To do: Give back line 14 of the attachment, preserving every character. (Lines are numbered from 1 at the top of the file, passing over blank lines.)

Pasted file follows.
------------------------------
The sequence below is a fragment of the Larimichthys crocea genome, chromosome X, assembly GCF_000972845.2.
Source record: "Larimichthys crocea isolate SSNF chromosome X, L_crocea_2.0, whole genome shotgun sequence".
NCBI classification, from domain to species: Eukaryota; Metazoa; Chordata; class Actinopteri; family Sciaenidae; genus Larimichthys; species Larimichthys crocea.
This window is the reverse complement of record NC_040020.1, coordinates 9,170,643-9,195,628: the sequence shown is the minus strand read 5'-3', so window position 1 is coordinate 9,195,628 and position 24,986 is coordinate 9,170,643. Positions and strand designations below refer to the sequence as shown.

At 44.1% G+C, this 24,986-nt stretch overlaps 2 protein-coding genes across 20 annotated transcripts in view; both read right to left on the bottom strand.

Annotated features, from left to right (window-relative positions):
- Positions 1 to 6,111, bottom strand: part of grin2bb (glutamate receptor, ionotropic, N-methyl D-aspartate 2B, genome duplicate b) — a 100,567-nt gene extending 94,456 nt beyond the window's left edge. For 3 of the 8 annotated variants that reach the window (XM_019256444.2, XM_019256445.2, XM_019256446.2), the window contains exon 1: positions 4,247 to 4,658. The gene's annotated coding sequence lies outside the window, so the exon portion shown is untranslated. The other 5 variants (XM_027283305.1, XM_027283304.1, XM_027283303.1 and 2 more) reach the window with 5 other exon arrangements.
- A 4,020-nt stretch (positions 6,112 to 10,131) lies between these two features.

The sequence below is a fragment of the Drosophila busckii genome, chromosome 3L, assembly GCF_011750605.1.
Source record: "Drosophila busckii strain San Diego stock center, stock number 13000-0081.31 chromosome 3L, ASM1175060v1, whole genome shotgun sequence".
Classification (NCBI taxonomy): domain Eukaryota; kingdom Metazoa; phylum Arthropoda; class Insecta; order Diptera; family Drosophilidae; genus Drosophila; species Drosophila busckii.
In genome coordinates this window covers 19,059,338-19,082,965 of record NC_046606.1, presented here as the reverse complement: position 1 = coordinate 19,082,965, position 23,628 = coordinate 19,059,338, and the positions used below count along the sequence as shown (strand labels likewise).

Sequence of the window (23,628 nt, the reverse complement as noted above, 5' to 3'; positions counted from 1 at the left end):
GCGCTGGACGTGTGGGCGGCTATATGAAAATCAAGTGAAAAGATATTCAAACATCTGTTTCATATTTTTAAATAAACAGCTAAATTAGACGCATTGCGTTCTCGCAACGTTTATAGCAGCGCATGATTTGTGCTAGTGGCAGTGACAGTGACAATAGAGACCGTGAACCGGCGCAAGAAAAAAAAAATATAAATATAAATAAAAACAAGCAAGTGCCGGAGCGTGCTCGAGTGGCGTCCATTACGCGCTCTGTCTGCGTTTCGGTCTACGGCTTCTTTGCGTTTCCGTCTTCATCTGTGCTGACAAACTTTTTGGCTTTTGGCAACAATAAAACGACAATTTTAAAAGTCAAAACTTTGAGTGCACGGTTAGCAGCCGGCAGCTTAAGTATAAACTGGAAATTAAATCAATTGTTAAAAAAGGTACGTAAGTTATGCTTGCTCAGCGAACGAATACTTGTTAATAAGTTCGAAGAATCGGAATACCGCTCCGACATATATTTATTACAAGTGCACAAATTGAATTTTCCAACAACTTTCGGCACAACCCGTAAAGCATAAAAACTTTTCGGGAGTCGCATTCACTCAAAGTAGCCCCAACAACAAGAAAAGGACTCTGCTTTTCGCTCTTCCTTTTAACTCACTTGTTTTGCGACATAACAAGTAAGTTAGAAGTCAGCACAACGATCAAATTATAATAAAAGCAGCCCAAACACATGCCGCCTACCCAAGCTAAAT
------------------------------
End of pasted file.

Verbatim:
GCGCTGGACGTGTGGGCGGCTATATGAAAATCAAGTGAAAAGATATTCAAACATCTGTTTCATATTTTTAAATAAACAGCTAAATTAGACGCATTGCGTTCTCGCAACGTTTATAGCAGCGCATGATTTGTGCTAGTGGCAGTGACAGTGACAATAGAGACCGTGAACCGGCGCAAGAAAAAAAAAATATAAATATAAATAAAAACAAGCAAGTGCCGGAGCGTGCTCGAGTGGCGTCCATTACGCGCTCTGTCTGCGTTTCGGTCTACGGCTTCTTTGCGTTTCCGTCTTCATCTGTGCTGACAAACTTTTTGGCTTTTGGCAACAATAAAACGACAATTTTAAAAGTCAAAACTTTGAGTGCACGGTTAGCAGCCGGCAGCTTAAGTATAAACTGGAAATTAAATCAATTGTTAAAAAAGGTACGTAAGTTATGCTTGCTCAGCGAACGAATACTTGTTAATAAGTTCGAAGAATCGGAATACCGCTCCGACATATATTTATTACAAGTGCACAAATTGAATTTTCCAACAACTTTCGGCACAACCCGTAAAGCATAAAAACTTTTCGGGAGTCGCATTCACTCAAAGTAGCCCCAACAACAAGAAAAGGACTCTGCTTTTCGCTCTTCCTTTTAACTCACTTGTTTTGCGACATAACAAGTAAGTTAGAAGTCAGCACAACGATCAAATTATAATAAAAGCAGCCCAAACACATGCCGCCTACCCAAGCTAAAT